A growing trend has seen mothers of pupils in the same class setting up chat groups on the messenger service to discuss their children’s progress and school-related problems – a great idea in practice, say child mental health experts, since parents are encouraged to become actively involved in their kids’ education.
But it is going too far, psychologists say.
Messages such as, “Can someone send me the English worksheet?” “What else have they got for homework?” and “Can someone send me a photo of page X in their textbook, because my son/daughter has lost his/hers,” are commonplace and, as psychologist Carmen Bermejo Romero says, lead to ‘nannying’ children and not teaching them to cope with day-to-day life.
If parents ‘take over’, pupils do not need to remember what homework they have to do or which lessons they need to take books to, and these ‘management skills’ are never learnt, she says.
And if children are not taught to think for themselves, they do not trust their own judgment when they eventually have to as older teenagers and adults.
“We’re dealing with things that our children have to do for themselves, and are able and actually willing to do for themselves,” warns psychologist Silvia Álava.
“As well as stifling them, it sends out the message, ‘don’t worry, mummy will do it all for you’ – which means the child does not acquire self-confidence and self-trust.
“This has negative consequences for the child’s self-esteem, both in childhood and adulthood.”
The psychologists say the groups are an excellent idea, as long as they are used properly.
“It allows you to find out about problems at school – especially as we can’t be like our own mothers were with us; we can’t be at the school gates every day and find out what’s been happening,” admits Raquel, mum of two primary-school-aged daughters who works full-time.
“These groups keep you posted – they replace the chatting at the school gates waiting for the kids which we can’t have these days as our own parents did, because we work,” says Encarna.
“There are groups and groups, but a lot depends upon common sense.”
“Sometimes there’s conflict, because messages are misinterpreted, and yes, sometimes they do turn into a battleground between divorced parents. But the peace of mind it gives me to know that our children are going to grow up together and that their mums are my friends makes up for it all,” adds María.
Some mums say it helps them to discuss and resolve fall-outs between their children, but psychologists strongly advise against this.
“Children’s problems should remain in children’s domain. Mothers should not resolve, question or compare,” stresses Silvia Álava.
“Problems which arise between children and which need to be resolved on a child-like level, but if mothers interfere, bringing adult logic into them, it stops the children learning how to solve problems and confrontation between them on their own and creates unhealthy dependency,” Carmen Bermejo adds.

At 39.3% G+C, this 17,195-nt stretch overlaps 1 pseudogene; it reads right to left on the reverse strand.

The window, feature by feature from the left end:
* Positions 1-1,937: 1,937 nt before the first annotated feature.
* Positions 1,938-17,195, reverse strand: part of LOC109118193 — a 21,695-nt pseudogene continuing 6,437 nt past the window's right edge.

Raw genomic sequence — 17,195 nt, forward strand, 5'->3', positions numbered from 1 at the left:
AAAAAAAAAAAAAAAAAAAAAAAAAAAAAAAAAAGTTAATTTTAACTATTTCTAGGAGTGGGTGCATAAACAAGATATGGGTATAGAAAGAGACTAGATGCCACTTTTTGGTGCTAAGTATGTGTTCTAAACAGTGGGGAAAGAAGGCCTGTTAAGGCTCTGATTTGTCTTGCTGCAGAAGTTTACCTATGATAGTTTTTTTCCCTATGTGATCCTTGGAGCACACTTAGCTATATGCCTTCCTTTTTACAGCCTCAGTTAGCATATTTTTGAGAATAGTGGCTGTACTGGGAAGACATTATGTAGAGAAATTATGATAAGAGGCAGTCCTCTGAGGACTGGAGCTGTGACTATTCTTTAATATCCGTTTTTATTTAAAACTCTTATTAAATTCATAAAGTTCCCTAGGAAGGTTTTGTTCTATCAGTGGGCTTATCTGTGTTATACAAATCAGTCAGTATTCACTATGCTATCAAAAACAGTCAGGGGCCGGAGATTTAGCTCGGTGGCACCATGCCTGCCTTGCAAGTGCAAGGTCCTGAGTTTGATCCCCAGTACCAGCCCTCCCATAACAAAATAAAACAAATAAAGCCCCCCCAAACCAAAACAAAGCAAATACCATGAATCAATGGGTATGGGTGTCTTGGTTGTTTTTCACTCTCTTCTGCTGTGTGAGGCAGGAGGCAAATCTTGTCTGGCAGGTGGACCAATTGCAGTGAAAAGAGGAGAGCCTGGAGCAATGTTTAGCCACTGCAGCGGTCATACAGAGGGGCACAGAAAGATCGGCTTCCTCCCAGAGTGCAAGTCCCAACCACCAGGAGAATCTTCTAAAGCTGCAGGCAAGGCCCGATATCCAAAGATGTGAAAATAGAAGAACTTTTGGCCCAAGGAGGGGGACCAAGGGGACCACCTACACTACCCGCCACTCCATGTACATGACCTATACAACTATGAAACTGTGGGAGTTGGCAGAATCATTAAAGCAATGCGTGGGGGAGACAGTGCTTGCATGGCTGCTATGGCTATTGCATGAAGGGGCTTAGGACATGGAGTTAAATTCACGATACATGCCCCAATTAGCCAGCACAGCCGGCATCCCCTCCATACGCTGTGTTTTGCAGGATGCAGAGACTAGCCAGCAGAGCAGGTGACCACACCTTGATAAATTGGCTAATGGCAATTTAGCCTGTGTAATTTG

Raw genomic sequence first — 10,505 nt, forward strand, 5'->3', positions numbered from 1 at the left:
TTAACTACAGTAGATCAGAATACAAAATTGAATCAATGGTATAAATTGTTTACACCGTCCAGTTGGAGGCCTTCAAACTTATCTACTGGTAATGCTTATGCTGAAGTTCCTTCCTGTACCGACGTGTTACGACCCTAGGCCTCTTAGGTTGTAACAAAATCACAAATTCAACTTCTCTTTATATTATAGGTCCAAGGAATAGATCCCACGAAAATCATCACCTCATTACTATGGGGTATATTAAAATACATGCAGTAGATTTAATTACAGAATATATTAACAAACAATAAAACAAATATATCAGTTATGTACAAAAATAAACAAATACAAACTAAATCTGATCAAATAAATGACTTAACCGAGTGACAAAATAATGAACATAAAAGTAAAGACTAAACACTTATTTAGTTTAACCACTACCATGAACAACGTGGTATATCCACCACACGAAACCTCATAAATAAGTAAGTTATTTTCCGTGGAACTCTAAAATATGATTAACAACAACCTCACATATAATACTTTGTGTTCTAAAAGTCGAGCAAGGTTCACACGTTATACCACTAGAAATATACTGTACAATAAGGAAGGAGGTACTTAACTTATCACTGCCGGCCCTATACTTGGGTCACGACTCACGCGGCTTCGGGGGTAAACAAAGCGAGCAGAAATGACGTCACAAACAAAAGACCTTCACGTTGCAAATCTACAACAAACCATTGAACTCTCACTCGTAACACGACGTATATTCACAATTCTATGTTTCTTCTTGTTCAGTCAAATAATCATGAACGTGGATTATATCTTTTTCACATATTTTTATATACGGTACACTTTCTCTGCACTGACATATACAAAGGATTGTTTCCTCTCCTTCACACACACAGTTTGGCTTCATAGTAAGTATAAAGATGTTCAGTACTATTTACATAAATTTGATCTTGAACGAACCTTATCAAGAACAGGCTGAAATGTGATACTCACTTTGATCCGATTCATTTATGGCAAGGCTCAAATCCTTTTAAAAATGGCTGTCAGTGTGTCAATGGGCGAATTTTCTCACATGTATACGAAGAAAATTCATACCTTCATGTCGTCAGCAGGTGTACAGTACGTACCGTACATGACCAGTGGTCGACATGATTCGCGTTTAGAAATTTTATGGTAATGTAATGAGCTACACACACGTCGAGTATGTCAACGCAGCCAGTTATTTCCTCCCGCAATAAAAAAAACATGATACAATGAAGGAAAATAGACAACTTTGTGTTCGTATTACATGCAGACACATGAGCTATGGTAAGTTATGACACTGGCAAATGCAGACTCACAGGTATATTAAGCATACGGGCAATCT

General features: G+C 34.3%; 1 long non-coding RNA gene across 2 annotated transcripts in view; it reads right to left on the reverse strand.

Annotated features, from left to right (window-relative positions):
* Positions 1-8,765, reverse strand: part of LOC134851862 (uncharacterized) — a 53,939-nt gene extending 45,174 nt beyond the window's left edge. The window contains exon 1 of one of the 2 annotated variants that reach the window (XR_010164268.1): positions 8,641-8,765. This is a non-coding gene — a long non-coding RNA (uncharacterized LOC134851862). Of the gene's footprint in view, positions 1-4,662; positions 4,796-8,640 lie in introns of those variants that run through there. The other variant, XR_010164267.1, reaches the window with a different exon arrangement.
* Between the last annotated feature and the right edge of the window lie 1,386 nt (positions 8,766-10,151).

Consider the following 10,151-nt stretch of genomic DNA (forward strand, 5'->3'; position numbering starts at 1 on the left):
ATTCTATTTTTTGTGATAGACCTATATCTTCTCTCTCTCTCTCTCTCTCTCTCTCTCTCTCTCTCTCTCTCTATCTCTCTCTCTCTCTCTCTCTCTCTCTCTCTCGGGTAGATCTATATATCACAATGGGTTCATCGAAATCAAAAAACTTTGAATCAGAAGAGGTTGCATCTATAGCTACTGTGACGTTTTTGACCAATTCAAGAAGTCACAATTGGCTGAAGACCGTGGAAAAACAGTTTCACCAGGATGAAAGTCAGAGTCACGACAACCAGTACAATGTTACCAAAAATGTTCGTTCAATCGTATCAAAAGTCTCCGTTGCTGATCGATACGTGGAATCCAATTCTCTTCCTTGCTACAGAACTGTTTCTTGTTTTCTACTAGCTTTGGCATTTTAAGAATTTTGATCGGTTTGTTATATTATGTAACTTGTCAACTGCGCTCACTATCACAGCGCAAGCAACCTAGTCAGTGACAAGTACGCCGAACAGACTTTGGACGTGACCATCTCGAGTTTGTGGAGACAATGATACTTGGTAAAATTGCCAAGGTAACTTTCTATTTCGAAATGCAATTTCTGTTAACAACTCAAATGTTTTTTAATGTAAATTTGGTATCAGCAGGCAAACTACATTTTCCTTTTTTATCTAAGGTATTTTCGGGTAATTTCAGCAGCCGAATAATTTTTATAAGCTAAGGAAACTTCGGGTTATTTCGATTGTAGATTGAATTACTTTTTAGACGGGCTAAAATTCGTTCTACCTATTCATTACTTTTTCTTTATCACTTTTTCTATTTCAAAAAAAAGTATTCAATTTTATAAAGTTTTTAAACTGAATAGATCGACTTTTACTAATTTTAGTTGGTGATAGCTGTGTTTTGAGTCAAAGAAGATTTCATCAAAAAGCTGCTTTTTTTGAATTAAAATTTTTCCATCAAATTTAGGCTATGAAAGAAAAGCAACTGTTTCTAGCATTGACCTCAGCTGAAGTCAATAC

The best thing parents can do in these situations is build a relationship with their children where they will talk about troubles with their classmates, advise them and discuss these issues with them to help them reach a solution, the experts say.
Parental intervention should only be resorted to where a child is being bullied or the conflict is extreme and affects the pupil’s mental or physical health or performance in class.
Teachers agree with the psychologists’ views and say face-to-face chats with tutors themselves are the way to get involved in their children’s education, not via a ‘cold and impersonal’ phone-message forum.
They also criticise how mothers’ WhatsApp groups can end up undermining their own work.
“It’s impossible for a teacher to completely satisfy over 30 sets of parents,” said a PTA leader in Madrid.
“But now, if a parent has a poor relationship with a teacher, it is too easy for him or her to spread it around and start rumours on social networks, leading to a breakdown in this relationship among lots of other parents, too.”
Forensic psychologist and former Children’s Ombudsman in Madrid, Javier Urra, says the groups themselves are not a negative idea, but the way they are used can be as parents try to ‘educate’ children instead of letting the teachers do it, or are unable to see the boundaries between what should be parents’, children’s and teachers’ responsibilities.
And the ‘bad mother complex’ is partly to blame, with mums overcompensating out of fear they may be failing at their role.
“The truth is that parenting has never been done so well as it is today,” Urra admits, “but that doesn’t take away the fact that children must be given their own space.
“It’s fine for parents to talk to each other but, close personal friendship aside, this should be the bare minimum and only where necessary. Children are all very different individuals and have very different behaviour.
“A ‘one-size-fits-all’ approach does not work. Communication should be one-on-one, and always between child and parent, and pupil and teacher – outside interference adds nothing.”